Dolphin N2 has gathered three examples of the pioneering work being undertaken by developers and how their hydrogen conversion options could be a game changing opportunity for logistics and haulage companies.
University of New South Wales (UNSW)
Researchers from the University of New South Wales (UNSW) have prototyped and tested a retrofit system capable of converting diesel engines to run on 90 percent H2. The project allows for a considerable reduction in carbon dioxide and the nitrous oxide emissions while also providing a 26 percent efficiency boost.
The conversion still requires the engine to use diesel fuel for 10 percent of its operation making it not 100% emission free. However, what it does offer is a way for businesses to dramatically reduce their GHGs whilst also re-using an existing vehicle and or fleet. The reduced waste can therefore offset a considerable amount of the remaining emissions from the vehicle’s operations.
This system, like most retrofits converting diesel to hydrogen trucks and cars, does not involve the use of fuel cells, but is instead adds H2 injection directly into the cylinder. It also adds independent injection timing control for both the H2 and diesel systems. (1)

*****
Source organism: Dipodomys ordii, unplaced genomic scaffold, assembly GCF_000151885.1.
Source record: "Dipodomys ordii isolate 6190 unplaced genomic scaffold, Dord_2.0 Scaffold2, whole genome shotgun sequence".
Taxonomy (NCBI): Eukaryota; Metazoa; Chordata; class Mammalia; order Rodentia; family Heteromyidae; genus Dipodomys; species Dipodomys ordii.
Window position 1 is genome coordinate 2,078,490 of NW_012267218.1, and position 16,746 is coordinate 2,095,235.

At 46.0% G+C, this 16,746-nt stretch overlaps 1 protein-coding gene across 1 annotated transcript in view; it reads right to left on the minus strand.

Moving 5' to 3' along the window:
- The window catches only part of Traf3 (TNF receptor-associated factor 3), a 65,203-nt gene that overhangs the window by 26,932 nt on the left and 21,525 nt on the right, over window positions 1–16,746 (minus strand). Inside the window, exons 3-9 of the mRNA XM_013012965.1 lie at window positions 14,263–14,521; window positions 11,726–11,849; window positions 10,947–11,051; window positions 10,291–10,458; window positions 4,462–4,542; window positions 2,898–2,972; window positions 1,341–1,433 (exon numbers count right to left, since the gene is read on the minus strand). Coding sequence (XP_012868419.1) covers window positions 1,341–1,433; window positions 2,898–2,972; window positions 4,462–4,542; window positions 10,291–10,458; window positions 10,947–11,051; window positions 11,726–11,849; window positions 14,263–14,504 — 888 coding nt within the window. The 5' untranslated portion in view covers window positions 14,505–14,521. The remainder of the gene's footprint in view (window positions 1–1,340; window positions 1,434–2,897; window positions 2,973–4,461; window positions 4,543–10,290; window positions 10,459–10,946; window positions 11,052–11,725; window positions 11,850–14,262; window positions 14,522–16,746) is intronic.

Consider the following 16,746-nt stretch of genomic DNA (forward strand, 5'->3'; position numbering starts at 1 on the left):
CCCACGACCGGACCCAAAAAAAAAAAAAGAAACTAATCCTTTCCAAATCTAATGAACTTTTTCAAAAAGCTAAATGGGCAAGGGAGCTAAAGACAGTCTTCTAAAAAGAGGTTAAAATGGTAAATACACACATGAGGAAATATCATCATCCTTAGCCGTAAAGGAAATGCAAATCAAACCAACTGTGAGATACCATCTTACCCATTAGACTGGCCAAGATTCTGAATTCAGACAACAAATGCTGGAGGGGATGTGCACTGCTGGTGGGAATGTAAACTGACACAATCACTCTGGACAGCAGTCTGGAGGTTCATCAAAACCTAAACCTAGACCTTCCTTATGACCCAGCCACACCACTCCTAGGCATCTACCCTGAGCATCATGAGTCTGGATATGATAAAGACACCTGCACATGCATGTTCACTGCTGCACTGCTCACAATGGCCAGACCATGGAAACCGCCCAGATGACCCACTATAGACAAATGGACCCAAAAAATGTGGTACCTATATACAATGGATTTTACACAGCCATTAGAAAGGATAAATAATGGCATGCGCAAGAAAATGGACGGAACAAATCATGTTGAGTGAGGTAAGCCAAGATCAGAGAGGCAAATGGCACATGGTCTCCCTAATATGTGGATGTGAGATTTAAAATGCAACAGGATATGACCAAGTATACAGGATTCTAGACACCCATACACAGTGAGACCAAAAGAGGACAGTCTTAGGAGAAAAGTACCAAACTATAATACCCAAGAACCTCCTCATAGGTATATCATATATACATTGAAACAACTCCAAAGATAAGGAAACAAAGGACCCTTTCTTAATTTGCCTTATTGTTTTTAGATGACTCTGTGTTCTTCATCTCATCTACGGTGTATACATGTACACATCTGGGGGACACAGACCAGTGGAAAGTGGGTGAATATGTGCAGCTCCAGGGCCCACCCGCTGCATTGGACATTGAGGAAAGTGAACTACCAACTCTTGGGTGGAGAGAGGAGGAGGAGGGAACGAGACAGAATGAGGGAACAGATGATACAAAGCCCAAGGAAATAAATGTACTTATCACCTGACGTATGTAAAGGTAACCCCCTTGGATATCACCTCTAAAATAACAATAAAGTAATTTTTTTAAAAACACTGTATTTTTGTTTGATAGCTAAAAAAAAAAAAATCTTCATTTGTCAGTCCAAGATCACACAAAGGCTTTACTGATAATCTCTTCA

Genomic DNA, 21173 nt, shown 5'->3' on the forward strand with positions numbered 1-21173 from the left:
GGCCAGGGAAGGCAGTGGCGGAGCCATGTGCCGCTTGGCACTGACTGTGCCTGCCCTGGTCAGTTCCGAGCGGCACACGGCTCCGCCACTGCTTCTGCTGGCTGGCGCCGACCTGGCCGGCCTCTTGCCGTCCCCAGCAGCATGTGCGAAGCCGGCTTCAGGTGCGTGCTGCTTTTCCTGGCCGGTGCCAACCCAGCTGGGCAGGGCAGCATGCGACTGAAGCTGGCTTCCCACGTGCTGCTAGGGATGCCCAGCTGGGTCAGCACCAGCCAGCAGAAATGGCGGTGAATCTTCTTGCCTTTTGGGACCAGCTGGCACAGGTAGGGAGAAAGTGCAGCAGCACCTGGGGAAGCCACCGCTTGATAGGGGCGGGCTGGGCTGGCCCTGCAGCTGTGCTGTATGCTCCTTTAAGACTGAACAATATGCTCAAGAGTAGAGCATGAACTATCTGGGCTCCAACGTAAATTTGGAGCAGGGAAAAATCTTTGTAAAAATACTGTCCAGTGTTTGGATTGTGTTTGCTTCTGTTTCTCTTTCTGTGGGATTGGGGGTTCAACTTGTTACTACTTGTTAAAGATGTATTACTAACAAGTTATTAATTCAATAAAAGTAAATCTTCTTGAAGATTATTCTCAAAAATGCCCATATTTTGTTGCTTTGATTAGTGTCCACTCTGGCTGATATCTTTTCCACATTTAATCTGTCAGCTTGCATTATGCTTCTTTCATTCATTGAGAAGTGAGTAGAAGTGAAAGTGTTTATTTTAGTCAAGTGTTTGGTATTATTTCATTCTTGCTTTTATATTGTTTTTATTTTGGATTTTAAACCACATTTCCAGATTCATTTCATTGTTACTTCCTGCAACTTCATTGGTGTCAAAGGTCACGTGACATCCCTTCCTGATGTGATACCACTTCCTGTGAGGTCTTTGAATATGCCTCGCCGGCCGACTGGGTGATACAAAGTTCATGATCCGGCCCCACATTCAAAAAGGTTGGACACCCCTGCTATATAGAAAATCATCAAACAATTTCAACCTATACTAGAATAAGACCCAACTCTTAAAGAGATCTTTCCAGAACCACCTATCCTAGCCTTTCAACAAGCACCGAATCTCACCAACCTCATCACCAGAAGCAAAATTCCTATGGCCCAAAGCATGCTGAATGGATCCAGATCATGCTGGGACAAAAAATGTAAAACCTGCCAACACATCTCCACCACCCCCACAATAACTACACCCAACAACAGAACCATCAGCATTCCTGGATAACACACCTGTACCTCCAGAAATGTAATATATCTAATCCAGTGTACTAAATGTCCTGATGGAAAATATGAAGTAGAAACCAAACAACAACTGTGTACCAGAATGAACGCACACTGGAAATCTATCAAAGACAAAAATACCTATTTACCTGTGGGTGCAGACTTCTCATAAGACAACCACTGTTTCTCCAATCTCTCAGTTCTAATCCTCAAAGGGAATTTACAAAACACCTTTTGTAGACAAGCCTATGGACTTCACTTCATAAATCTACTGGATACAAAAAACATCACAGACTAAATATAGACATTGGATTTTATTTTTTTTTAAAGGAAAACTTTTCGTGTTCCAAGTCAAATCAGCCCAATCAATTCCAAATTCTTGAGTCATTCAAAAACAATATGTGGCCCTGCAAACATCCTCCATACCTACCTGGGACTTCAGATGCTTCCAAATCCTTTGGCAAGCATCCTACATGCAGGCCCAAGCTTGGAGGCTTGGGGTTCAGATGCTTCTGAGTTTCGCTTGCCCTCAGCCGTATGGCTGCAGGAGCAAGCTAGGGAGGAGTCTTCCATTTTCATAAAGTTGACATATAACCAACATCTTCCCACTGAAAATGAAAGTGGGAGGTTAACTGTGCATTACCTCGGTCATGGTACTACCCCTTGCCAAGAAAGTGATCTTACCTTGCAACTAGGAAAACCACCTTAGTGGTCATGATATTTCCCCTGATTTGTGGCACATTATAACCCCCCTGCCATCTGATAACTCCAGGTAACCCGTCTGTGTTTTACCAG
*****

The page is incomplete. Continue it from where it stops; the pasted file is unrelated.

In the case of the system developed by the UNSW team, it also doesn’t require the hydrogen fuel to be high purity due to a stratification technique that forms pockets of higher and lower concentrations of H2. In this way, the nitrous oxide emissions are substantially reduced when compared to the operation of a diesel vehicle. (1)
JCB – hydrogen combustion technology.
Early in 2023 JCB announced that they installed one of their highly efficient hydrogen engines into a 7.5 tonne Mercedes truck.
The installation was completed in just a few days and one of the truck’s first test drivers was JCB Chairman Anthony Bamford, who has been spearheading JCB’s £100 million hydrogen project. (2)